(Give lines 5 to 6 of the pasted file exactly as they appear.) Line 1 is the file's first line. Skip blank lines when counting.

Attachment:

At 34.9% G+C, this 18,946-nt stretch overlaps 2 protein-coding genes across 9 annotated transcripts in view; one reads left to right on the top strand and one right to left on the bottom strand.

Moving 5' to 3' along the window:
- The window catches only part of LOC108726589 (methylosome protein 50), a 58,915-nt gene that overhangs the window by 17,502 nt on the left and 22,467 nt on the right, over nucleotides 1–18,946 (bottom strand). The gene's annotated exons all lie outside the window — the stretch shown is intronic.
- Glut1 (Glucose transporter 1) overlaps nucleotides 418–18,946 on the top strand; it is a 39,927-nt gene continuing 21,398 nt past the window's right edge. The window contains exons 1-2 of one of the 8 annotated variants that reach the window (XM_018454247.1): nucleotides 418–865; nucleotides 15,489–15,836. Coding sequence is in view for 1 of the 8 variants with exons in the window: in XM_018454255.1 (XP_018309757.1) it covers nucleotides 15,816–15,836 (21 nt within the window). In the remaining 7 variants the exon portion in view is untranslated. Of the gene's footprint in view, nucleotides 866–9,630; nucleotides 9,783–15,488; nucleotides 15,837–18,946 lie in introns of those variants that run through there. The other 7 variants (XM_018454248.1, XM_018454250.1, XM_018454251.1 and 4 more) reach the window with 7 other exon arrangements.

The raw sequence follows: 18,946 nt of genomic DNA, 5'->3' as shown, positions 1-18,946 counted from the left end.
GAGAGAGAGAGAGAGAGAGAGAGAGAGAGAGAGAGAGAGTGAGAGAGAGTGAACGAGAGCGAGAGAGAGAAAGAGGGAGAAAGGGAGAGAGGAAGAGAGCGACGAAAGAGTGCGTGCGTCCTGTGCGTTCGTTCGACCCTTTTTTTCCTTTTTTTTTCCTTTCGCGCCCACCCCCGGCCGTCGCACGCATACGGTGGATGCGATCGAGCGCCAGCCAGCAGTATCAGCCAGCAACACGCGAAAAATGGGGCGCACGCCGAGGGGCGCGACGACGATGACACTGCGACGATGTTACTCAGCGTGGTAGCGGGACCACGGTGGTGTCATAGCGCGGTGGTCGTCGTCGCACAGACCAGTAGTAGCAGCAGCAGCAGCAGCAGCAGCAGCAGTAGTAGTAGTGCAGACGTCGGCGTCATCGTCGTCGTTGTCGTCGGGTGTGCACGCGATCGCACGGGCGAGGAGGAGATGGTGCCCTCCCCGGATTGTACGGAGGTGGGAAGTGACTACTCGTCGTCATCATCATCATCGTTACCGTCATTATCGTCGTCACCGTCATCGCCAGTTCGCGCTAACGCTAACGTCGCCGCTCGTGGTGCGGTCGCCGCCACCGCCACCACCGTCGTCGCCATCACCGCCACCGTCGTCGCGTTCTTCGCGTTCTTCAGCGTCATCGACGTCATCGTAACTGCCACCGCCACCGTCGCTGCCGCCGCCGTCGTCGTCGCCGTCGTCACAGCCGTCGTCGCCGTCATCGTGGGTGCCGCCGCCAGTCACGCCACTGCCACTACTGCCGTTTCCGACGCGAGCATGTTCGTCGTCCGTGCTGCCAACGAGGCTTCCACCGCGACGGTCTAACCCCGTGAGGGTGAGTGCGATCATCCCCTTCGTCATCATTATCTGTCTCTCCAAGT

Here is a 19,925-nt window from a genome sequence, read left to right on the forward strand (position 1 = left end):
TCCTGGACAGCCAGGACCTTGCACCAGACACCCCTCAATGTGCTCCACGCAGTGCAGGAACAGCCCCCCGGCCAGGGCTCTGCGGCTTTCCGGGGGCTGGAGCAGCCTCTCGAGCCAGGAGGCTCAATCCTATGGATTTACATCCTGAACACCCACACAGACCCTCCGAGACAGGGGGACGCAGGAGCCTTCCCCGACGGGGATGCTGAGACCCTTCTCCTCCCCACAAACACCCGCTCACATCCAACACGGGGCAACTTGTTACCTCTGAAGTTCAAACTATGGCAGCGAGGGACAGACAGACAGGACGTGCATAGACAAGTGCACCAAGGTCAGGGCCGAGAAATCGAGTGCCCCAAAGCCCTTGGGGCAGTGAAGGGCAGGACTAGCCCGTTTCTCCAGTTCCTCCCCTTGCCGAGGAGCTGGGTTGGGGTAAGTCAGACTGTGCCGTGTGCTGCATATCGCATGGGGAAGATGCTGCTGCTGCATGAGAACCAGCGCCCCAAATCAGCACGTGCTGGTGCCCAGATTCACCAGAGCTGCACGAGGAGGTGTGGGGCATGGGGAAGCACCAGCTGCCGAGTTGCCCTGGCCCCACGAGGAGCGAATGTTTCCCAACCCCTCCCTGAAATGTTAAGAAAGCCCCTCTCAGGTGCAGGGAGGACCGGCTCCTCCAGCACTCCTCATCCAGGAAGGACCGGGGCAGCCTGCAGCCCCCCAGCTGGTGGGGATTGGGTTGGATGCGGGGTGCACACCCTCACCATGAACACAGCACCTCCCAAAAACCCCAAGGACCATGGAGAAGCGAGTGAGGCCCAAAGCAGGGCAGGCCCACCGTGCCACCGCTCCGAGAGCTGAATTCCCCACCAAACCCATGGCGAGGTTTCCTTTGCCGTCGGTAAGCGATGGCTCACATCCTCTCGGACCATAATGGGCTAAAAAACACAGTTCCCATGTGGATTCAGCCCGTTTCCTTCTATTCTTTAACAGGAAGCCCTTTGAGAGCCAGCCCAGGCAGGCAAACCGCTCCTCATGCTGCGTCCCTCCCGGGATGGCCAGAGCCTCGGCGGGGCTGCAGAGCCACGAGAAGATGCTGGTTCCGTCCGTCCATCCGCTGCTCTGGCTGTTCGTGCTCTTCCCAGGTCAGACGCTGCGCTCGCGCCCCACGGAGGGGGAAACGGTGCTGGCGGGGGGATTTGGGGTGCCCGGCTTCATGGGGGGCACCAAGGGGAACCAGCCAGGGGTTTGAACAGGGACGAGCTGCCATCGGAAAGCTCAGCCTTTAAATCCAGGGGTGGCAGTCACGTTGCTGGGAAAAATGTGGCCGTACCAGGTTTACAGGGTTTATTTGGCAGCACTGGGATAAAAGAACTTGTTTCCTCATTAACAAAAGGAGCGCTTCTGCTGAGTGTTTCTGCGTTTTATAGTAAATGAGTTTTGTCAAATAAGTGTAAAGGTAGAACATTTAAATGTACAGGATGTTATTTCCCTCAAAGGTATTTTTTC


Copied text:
The raw sequence follows: 18,946 nt of genomic DNA, 5'->3' as shown, positions 1-18,946 counted from the left end.
GAGAGAGAGAGAGAGAGAGAGAGAGAGAGAGAGAGAGAGTGAGAGAGAGTGAACGAGAGCGAGAGAGAGAAAGAGGGAGAAAGGGAGAGAGGAAGAGAGCGACGAAAGAGTGCGTGCGTCCTGTGCGTTCGTTCGACCCTTTTTTTCCTTTTTTTTTCCTTTCGCGCCCACCCCCGGCCGTCGCACGCATACGGTGGATGCGATCGAGCGCCAGCCAGCAGTATCAGCCAGCAACACGCGAAAAATGGGGCGCACGCCGAGGGGCGCGACGACGATGACACTGCGACGATGTTACTCAGCGTGGTAGCGGGACCACGGTGGTGTCATAGCGCGGTGGTCGTCGTCGCACAGACCAGTAGTAGCAGCAGCAGCAGCAGCAGCAGCAGCAGTAGTAGTAGTGCAGACGTCGGCGTCATCGTCGTCGTTGTCGTCGGGTGTGCACGCGATCGCACGGGCGAGGAGGAGATGGTGCCCTCCCCGGATTGTACGGAGGTGGGAAGTGACTACTCGTCGTCATCATCATCATCGTTACCGTCATTATCGTCGTCACCGTCATCGCCAGTTCGCGCTAACGCTAACGTCGCCGCTCGTGGTGCGGTCGCCGCCACCGCCACCACCGTCGTCGCCATCACCGCCACCGTCGTCGCGTTCTTCGCGTTCTTCAGCGTCATCGACGTCATCGTAACTGCCACCGCCACCGTCGCTGCCGCCGCCGTCGTCGTCGCCGTCGTCACAGCCGTCGTCGCCGTCATCGTGGGTGCCGCCGCCAGTCACGCCACTGCCACTACTGCCGTTTCCGACGCGAGCATGTTCGTCGTCCGTGCTGCCAACGAGGCTTCCACCGCGACGGTCTAACCCCGTGAGGGTGAGTGCGATCATCCCCTTCGTCATCATTATCTGTCTCTCCAAGT